There's a little something I've been working on for a few months. In my quest for understanding the computer as an art medium, I've decided to experiment with concepts from drawing applications I came across before; MrDoob's harmony, dynadraw(click here for an in-browser replication) and Bret Victor's stop drawing dead fish.
Before I start, this is not a designed application, it's an exploration of different possibilities on how to drawing/painting using computation. Trying out different things, some ideas might be interesting, some might not be interesting. The user-interface is not very friendly, they're just configurable parameters. I recommend you to read this article before playing around with the tool.
Drawing inspiration from dynadraw, I decided to make a physics-based drawing application. I've made a few different brushes, but the main brush is simply the spring-based brush. Basic strokes look like these. This is what happens with a single flick of the mouse.
And this is what you get if you don't release your mouse button.
Now, playing around with physics alone is somewhat interesting, but not that cool yet.
Drawing gets more interesting when you have cool brushes. The obvious one is to try and imitate calligraphy using brushes that scale with speed. You can already get some interesting results.
Another brush is where we repeat lines.
Every parameter is completely configurable, so we can configure these brushes to our liking.
Still, not too interesting.
Adding a new feature increases diversity of strokes exponentially. Underneath these brush-strokes lies a fairly simple system. Imagine that your brush is a particle moving through time, like a bird flying through the sky, we can measure certain things, like the bird's angle, where's he heading? The bird's speed, how fast is he going? I've added a small scripting system where you can assign colors to the strokes dynamically based on these properties.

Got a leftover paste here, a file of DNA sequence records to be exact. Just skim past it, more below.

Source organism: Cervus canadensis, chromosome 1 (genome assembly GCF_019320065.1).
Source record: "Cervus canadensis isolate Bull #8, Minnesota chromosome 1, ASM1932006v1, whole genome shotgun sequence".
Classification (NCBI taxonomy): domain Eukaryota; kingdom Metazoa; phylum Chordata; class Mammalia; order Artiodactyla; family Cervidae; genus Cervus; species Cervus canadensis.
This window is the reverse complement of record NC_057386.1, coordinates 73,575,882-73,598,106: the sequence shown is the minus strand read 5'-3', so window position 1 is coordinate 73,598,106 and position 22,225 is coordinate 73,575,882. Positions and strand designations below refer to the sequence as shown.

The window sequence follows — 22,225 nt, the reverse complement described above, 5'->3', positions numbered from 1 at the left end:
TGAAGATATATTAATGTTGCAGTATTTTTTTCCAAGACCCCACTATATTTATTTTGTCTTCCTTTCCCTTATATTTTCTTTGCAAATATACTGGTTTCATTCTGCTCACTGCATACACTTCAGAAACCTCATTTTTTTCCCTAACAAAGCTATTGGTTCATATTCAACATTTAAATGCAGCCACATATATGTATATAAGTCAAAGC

A few examples, increasing the redness of the stroke based on its speed
Decreasing opacity based on lifetime
You can already get some pretty cool results, look at these weird gradients for example.
And reveal some hidden properties of spring-systems! At the longer edges of a spring-system, the particle moves faster!
So far though, we've only seen some really weird obscure looking stuff, can we create pretty things with this system? We can now we have symmetry. Within this system, I've defined two kinds of symmetry.
Local (like how butterflies are symmetric)
And global, like how kaleidoscopes are symmetric
At this point, you can make some really pleasant looking patterns, like the following few
It is important to note that these three were all made with one single stroke.
This is were it gets really interesting, using one brush is kind of interesting, but real brushes have hundreds of tiny hairs. What can we make if we can orchestrate swarms of brushes? Turns out, this application got a lot more interesting.
Let's start with the basics, swarms have four configurable parameters.
First, Swarm size, how many brushes you're controlling at the same time.
(note that I'm decreasing line-width for clarity)
Second, Swarm offset, this is a radius in which each brush gets a random location, the larger the offset, the more spread out the swarm gets.
Third, Swarm scale, affecting speed, the higher you set this parameter, the more some of the brushes move faster or slower.
And last, Swarm rotation, affecting what direction particles initially move into. The rotation is measured in radians
Each on their own, they don't look like much, but when combined with every other feature in this experiment, you can get some pretty darn interesting things, for real this time.
Draw plant-like shapes in one stroke
Draw fluffy-looking birds in one stroke.
Draw weird abstract somewhat pretty looking things
I'm not much of an artist, and I don't know much about color, but I managed to create a few drawing that I like. By far my favorite remains the drawing of birds, they're so simple to create once you get the right settings.
I'm hoping that you've got a few ideas of your own either to try out in this system, or ideas to add in your own generative artwork.